Massachusetts Advocates Roll Up Their Sleeves to Improve Medicaid Reform
Massachusetts, always a leader in health reform, is on the move again. Last month, the state released a draft plan to shift its Medicaid program, MassHealth, from a fee-for-service model to one that relies on Accountable Care Organizations (ACOs). Under this new approach, provider-led ACOs will be responsible for the quality, coordination and total cost of many MassHealth beneficiaries’ care.
This move has been a long time coming. Even as the state led the nation in creating near-universal health coverage in 2006, it had already started to plant the seeds to improve the way care is delivered and paid for. Now, the state is on the verge of big changes that will impact up to 1.8 million low-income beneficiaries: children with special health care needs, adults with physical and behavioral disabilities and vulnerable older adults.
So what do these beneficiaries think of the proposed reforms? Our state advocacy partners in Massachusetts at Health Care For All (HCFA) and Disability Advocates Advancing our Healthcare Rights (DAAHR) – both of whom submitted comments last week in response to the state’s proposal – clearly outlined both the promise and the peril of these reforms for beneficiaries. Among the promises are better coordinated, more comprehensive care and a more financially-stable Medicaid program. Notably, the state also seeks to “address the opioid addiction crisis by expanding access to a broad spectrum of recovery-oriented substance use disorder services.” Also laudable is the requirement that ACOs must work with community-based organizations which will provide critical long-term services and supports and behavioral health services.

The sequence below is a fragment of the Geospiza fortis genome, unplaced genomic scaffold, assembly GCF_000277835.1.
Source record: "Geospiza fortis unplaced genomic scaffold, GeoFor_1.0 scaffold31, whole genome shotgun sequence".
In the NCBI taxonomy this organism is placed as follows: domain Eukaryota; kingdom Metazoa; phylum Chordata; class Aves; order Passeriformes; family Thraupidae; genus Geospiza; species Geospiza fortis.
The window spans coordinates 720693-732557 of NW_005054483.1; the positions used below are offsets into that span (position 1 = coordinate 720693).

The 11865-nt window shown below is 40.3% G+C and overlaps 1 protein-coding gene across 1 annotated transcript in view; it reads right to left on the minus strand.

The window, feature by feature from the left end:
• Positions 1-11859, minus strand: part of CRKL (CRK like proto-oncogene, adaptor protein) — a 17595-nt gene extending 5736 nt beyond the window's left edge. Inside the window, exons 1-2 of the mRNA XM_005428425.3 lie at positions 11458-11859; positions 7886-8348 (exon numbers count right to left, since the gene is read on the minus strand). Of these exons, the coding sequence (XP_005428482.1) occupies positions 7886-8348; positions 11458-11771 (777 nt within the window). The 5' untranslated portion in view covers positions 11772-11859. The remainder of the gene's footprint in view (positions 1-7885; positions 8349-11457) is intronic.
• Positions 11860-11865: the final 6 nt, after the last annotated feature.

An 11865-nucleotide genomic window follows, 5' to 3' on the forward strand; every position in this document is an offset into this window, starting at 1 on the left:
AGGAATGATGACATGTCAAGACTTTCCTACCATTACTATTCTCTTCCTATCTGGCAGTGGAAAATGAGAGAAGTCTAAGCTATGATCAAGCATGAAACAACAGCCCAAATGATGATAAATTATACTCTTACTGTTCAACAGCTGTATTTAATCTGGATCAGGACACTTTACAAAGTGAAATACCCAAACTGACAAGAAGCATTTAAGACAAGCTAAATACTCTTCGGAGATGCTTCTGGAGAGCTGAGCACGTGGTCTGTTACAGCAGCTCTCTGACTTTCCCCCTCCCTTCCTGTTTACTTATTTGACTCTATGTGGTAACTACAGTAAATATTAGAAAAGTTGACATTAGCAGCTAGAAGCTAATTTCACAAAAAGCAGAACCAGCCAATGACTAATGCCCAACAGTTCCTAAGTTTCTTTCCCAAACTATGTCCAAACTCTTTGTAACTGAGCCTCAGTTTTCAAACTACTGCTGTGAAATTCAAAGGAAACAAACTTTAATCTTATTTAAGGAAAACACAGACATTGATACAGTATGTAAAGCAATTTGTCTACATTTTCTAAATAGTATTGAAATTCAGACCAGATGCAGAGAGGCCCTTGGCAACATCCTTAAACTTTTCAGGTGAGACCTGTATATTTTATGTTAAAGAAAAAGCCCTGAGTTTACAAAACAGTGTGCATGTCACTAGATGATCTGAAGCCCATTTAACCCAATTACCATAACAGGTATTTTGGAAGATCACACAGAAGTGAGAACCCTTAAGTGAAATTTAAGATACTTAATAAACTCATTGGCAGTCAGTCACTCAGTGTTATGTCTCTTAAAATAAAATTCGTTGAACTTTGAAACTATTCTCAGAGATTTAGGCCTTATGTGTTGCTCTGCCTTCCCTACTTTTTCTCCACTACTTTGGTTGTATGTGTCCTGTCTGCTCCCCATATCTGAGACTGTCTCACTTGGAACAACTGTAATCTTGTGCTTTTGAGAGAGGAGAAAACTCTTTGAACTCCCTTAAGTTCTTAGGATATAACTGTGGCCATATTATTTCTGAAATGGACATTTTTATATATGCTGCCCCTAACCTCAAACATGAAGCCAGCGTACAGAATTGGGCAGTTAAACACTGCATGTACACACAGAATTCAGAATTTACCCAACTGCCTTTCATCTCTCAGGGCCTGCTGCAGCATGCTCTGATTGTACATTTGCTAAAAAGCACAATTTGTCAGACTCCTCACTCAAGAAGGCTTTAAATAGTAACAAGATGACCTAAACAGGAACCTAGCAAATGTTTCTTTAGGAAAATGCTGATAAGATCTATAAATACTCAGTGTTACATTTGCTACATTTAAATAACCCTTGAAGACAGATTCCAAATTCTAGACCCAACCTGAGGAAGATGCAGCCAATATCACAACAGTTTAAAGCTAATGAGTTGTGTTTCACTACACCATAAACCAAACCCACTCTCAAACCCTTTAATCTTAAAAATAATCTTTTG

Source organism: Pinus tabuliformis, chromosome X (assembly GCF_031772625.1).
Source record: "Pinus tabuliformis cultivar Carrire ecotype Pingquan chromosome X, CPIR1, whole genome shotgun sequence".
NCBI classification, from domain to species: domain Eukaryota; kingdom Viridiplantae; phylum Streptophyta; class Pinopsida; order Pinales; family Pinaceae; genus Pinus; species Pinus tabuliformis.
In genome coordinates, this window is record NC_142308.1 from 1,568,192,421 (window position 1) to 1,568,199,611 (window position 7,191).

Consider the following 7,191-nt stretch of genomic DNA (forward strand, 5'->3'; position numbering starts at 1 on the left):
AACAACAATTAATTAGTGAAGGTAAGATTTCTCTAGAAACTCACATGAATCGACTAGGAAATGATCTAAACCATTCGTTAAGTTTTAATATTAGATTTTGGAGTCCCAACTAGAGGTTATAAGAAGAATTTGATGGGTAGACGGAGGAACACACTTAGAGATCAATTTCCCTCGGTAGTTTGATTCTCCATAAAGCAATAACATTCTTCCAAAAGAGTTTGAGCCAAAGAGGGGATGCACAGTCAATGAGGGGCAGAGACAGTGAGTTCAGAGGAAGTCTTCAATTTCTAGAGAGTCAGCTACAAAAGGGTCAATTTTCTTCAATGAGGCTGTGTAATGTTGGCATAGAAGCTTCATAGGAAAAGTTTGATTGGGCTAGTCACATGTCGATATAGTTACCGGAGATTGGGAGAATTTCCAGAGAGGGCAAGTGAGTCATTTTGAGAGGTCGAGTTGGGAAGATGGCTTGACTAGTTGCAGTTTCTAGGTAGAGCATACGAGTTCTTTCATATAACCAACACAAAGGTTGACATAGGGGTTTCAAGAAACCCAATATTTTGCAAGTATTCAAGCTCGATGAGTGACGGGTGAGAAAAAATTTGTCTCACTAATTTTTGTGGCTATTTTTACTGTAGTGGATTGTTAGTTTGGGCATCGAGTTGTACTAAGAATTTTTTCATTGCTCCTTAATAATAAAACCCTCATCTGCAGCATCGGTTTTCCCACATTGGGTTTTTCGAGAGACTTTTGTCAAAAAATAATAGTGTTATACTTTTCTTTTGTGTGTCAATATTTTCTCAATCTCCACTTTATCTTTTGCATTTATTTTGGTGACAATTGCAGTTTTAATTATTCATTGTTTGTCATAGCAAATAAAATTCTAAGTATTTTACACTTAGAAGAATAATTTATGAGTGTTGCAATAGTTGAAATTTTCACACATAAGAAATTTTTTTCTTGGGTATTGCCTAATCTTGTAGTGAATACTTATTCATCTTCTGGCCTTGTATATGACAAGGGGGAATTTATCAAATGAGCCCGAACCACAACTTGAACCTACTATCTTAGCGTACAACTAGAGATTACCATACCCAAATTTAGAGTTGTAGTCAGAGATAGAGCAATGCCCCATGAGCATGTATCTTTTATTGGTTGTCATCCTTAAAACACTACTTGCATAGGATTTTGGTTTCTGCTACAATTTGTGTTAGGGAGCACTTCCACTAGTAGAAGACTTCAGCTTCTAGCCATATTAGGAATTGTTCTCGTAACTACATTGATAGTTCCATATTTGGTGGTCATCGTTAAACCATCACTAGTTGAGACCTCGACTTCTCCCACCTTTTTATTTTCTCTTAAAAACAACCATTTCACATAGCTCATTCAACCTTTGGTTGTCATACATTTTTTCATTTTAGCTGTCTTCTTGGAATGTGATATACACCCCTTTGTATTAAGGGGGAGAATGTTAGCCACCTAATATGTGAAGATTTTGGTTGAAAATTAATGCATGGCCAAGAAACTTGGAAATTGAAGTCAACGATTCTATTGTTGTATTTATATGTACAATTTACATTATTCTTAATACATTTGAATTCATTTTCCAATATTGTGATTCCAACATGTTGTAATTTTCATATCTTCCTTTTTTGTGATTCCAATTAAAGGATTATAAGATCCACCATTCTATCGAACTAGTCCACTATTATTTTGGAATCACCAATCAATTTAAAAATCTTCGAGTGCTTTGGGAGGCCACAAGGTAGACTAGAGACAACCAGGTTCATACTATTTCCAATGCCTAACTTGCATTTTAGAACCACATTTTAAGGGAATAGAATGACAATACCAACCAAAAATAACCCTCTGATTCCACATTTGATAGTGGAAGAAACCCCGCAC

But the risks are also real: to give just one example, the state is proposing that beneficiaries be “locked in” to one ACO or Managed Care Organization for a year. This lock-in provision means beneficiaries could face increased costs, reduced provider choice and control, and a disconnect from critical supports and services they are currently receiving. This could place our most vulnerable consumers – those with chronic care conditions and children with special care health care needs – at risk.
In part, advocates’ concerns arise from simultaneously proposed reforms in the state’s Primary Care Clinician (PCC) plan, an existing managed care option for MassHealth beneficiaries. These changes are meant to incentivize members to move to a managed care organization or to an ACO, but in fact, they would penalize those who want to stay in the PCC plan. For instance, proposed PCC changes include eliminating coverage of chiropractic services, eyeglasses, hearing aids and orthotics and increasing member copays. Of particular concern to children’s advocates is the fact that reduced benefits in the PCC plans limit access to federally-mandated Early and Periodic Screening, Diagnostic and Treatment (EPSDT) service, which provides comprehensive coverage for dental, vision, hearing and medical screenings and treatment. EPSDT is the gold standard for children’s coverage, ensuring that children under 21 enrolled in Medicaid have full access to developmentally appropriate preventive and treatment services to support their growth and long-term health.
Advocates included specific recommendations for improving the proposal but they aren’t stopping there. For example, the day after submitting its formal comments, DAAHR hosted